- What your followers Tweet about.
- When your followers are most active.
- Any influencers following you.
- Your top brand advocates.
- Follower demographics.
Luckily you can get all of this data using just a couple of tools.
To find your fake followers, you can use a tool like this. It’ll give you an estimate of how many bots are following you. If you end up having a ton of fakes, read our guide on getting genuine followers.
You can use Sprout to get the rest of the data. For instance, our Trends report shows your top brand advocates on Twitter.
You can also see your audience demographics in our Twitter Profiles report so you know who’s following you.
Put all of this information into a spreadsheet and develop a profile for your average follower. You can be as detailed as you’d like, but just make sure you’re only including useful information. If it won’t help you improve your Twitter strategy, you can leave it out.
Use Twitter’s native analytics to get even more demographics about your audience.
Some of the main points to include are:
- Demographics (age and gender).
- Psychographics (interests and behavior).
- List of your top brand advocates and influencers following you.
Auditing Your Profile & Branding
Last but not least, you need to audit your Twitter profiles. That includes things like checking your bio, URL and even profile picture. Your Twitter profile shouldn’t be the same as it was five years ago. As your brand grows and changes, you should update your Twitter profile to reflect that.
Start by making sure all your profile graphics are correctly sized because Twitter occasionally changes its image dimensions. If you go years without ever touching your profile, there’s a chance your current header or profile picture needs to be updated.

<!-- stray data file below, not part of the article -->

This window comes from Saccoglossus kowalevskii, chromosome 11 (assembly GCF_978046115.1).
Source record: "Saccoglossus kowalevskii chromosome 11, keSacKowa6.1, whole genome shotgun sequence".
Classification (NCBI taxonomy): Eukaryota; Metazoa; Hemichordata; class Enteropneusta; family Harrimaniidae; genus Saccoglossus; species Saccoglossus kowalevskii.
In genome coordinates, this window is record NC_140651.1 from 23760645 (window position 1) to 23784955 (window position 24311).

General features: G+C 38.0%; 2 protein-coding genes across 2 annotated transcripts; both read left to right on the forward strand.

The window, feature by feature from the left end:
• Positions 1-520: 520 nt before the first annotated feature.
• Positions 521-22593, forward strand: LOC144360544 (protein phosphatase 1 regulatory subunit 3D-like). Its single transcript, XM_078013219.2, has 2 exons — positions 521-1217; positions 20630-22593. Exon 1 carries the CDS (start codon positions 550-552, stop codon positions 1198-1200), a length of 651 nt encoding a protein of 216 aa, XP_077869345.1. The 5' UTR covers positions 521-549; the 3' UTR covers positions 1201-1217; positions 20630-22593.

Even if the sizing is correct, the image itself might need a refresh. Check our social media images size guide for the current sizing.
Next, look at your Twitter profile link. While most brands link to their home page, others like to use the space to link to a particular campaign or social media contest. If you were using your Twitter profile link to push traffic to a contest that already ended or other old content, this is the perfect time to change it. The worst thing you could do is link to a page that’s outdated or irrelevant.
The last part of your profile to look over is your bio. Ask yourself these questions:
- Does my bio represent my brand?
- Is it clear what my company does?
- Does my bio compel people to take action?
Twitter bios are often an underutilized part of Twitter profiles. One of the first things people see when they find you on Twitter is your bio, so make sure to create a great first impression. Notice how our bio clearly describes what is Sprout Social, and even includes a strong CTA for a free trial.
You could even try testing out different bios and measure the success of each variation. Use a trackable URL like the Bitly link in our bio above in order to measure your traffic.
Twitter Audits Don’t Have to Be Horrible
This quick and simple process will allow you to do a Twitter audit that gives you valuable data without spending hours of your day creating and analyzing reports.
The goal of a Twitter audit isn’t just to gather a bunch of data that sits around on your computer for months. It’s to help you spot new opportunities and improve your strategy. Turn your audit into actionable steps you can take to grow you audience and get more from Twitter.